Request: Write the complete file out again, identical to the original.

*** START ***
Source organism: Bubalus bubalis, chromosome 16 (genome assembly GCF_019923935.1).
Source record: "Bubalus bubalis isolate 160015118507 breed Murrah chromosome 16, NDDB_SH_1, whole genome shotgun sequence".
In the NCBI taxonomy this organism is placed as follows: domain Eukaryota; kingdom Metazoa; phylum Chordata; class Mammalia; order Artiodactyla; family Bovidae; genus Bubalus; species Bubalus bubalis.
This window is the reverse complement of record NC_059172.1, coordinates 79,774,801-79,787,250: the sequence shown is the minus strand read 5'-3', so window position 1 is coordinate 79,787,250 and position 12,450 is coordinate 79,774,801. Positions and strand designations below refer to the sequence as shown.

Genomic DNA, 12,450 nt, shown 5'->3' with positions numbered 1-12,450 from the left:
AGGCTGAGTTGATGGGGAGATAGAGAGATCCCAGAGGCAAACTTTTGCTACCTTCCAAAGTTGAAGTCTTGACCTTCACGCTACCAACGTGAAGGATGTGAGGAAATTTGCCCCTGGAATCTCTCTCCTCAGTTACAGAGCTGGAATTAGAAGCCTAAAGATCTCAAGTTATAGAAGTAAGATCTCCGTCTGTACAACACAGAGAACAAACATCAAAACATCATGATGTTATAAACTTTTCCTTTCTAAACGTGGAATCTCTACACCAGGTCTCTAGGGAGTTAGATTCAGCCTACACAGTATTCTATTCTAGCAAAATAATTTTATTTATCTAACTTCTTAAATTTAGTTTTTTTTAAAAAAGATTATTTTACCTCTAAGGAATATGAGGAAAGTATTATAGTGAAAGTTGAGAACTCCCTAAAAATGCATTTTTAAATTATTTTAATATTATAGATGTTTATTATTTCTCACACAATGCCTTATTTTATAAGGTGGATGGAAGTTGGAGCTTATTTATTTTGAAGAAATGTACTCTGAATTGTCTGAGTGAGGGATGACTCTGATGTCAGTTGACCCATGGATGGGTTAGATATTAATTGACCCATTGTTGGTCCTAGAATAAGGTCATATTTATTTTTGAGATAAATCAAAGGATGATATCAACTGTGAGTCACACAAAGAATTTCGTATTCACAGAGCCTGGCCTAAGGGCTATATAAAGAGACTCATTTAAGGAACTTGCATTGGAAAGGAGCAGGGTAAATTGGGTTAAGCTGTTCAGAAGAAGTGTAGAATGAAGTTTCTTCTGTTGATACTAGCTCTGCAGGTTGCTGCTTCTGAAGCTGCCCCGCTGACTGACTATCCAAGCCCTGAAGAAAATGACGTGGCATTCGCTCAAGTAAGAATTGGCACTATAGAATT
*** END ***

Source organism: Bubalus bubalis, chromosome 16 (genome assembly GCF_019923935.1).
Source record: "Bubalus bubalis isolate 160015118507 breed Murrah chromosome 16, NDDB_SH_1, whole genome shotgun sequence".
In the NCBI taxonomy this organism is placed as follows: domain Eukaryota; kingdom Metazoa; phylum Chordata; class Mammalia; order Artiodactyla; family Bovidae; genus Bubalus; species Bubalus bubalis.
This window is the reverse complement of record NC_059172.1, coordinates 79,774,801-79,787,250: the sequence shown is the minus strand read 5'-3', so window position 1 is coordinate 79,787,250 and position 12,450 is coordinate 79,774,801. Positions and strand designations below refer to the sequence as shown.

Genomic DNA, 12,450 nt, shown 5'->3' with positions numbered 1-12,450 from the left:
AGGCTGAGTTGATGGGGAGATAGAGAGATCCCAGAGGCAAACTTTTGCTACCTTCCAAAGTTGAAGTCTTGACCTTCACGCTACCAACGTGAAGGATGTGAGGAAATTTGCCCCTGGAATCTCTCTCCTCAGTTACAGAGCTGGAATTAGAAGCCTAAAGATCTCAAGTTATAGAAGTAAGATCTCCGTCTGTACAACACAGAGAACAAACATCAAAACATCATGATGTTATAAACTTTTCCTTTCTAAACGTGGAATCTCTACACCAGGTCTCTAGGGAGTTAGATTCAGCCTACACAGTATTCTATTCTAGCAAAATAATTTTATTTATCTAACTTCTTAAATTTAGTTTTTTTTAAAAAAGATTATTTTACCTCTAAGGAATATGAGGAAAGTATTATAGTGAAAGTTGAGAACTCCCTAAAAATGCATTTTTAAATTATTTTAATATTATAGATGTTTATTATTTCTCACACAATGCCTTATTTTATAAGGTGGATGGAAGTTGGAGCTTATTTATTTTGAAGAAATGTACTCTGAATTGTCTGAGTGAGGGATGACTCTGATGTCAGTTGACCCATGGATGGGTTAGATATTAATTGACCCATTGTTGGTCCTAGAATAAGGTCATATTTATTTTTGAGATAAATCAAAGGATGATATCAACTGTGAGTCACACAAAGAATTTCGTATTCACAGAGCCTGGCCTAAGGGCTATATAAAGAGACTCATTTAAGGAACTTGCATTGGAAAGGAGCAGGGTAAATTGGGTTAAGCTGTTCAGAAGAAGTGTAGAATGAAGTTTCTTCTGTTGATACTAGCTCTGCAGGTTGCTGCTTCTGAAGCTGCCCCGCTGACTGACTATCCAAGCCCTGAAGAAAATGACGTGGCATTCGCTCAAGTAAGAATTGGCACTATAGAATT